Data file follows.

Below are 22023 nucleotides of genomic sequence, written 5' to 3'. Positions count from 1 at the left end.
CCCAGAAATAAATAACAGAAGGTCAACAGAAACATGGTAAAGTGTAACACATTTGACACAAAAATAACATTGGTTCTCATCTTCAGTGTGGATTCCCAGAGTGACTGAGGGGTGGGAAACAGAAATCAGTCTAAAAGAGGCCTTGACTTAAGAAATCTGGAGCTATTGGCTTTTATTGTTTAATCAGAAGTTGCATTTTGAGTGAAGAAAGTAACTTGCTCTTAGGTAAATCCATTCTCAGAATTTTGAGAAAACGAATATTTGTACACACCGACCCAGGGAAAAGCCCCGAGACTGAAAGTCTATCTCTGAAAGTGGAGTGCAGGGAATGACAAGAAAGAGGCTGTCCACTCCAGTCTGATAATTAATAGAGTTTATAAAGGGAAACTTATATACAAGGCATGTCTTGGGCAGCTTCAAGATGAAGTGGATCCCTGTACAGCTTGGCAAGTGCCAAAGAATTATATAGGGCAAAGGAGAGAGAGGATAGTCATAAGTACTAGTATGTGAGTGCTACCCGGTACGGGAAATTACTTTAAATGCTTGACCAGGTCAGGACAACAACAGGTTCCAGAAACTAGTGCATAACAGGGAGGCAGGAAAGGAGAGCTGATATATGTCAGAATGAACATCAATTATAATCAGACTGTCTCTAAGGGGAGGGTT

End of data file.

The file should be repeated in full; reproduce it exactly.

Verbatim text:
Below are 22023 nucleotides of genomic sequence, written 5' to 3'. Positions count from 1 at the left end.
CCCAGAAATAAATAACAGAAGGTCAACAGAAACATGGTAAAGTGTAACACATTTGACACAAAAATAACATTGGTTCTCATCTTCAGTGTGGATTCCCAGAGTGACTGAGGGGTGGGAAACAGAAATCAGTCTAAAAGAGGCCTTGACTTAAGAAATCTGGAGCTATTGGCTTTTATTGTTTAATCAGAAGTTGCATTTTGAGTGAAGAAAGTAACTTGCTCTTAGGTAAATCCATTCTCAGAATTTTGAGAAAACGAATATTTGTACACACCGACCCAGGGAAAAGCCCCGAGACTGAAAGTCTATCTCTGAAAGTGGAGTGCAGGGAATGACAAGAAAGAGGCTGTCCACTCCAGTCTGATAATTAATAGAGTTTATAAAGGGAAACTTATATACAAGGCATGTCTTGGGCAGCTTCAAGATGAAGTGGATCCCTGTACAGCTTGGCAAGTGCCAAAGAATTATATAGGGCAAAGGAGAGAGAGGATAGTCATAAGTACTAGTATGTGAGTGCTACCCGGTACGGGAAATTACTTTAAATGCTTGACCAGGTCAGGACAACAACAGGTTCCAGAAACTAGTGCATAACAGGGAGGCAGGAAAGGAGAGCTGATATATGTCAGAATGAACATCAATTATAATCAGACTGTCTCTAAGGGGAGGGTT